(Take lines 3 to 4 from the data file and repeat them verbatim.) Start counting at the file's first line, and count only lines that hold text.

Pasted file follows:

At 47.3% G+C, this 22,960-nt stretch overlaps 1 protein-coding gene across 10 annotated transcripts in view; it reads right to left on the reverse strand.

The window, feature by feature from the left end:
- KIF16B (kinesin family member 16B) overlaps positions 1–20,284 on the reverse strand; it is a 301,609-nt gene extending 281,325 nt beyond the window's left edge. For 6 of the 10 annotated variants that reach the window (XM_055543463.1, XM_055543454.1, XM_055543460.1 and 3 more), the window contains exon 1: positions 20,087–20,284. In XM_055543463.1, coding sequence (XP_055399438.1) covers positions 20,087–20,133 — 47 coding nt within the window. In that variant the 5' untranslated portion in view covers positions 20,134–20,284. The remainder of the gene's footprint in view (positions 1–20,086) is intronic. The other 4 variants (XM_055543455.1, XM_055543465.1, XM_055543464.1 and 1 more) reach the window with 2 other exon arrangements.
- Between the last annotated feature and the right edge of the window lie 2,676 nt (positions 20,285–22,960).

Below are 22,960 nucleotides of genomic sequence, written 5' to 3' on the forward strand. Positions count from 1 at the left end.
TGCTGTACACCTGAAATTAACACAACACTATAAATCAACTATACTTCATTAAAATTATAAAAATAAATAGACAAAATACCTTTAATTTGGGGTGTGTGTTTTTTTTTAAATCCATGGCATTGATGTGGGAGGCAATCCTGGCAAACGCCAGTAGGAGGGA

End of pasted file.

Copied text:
- KIF16B (kinesin family member 16B) overlaps positions 1–20,284 on the reverse strand; it is a 301,609-nt gene extending 281,325 nt beyond the window's left edge. For 6 of the 10 annotated variants that reach the window (XM_055543463.1, XM_055543454.1, XM_055543460.1 and 3 more), the window contains exon 1: positions 20,087–20,284. In XM_055543463.1, coding sequence (XP_055399438.1) covers positions 20,087–20,133 — 47 coding nt within the window. In that variant the 5' untranslated portion in view covers positions 20,134–20,284. The remainder of the gene's footprint in view (positions 1–20,086) is intronic. The other 4 variants (XM_055543455.1, XM_055543465.1, XM_055543464.1 and 1 more) reach the window with 2 other exon arrangements.
- Between the last annotated feature and the right edge of the window lie 2,676 nt (positions 20,285–22,960).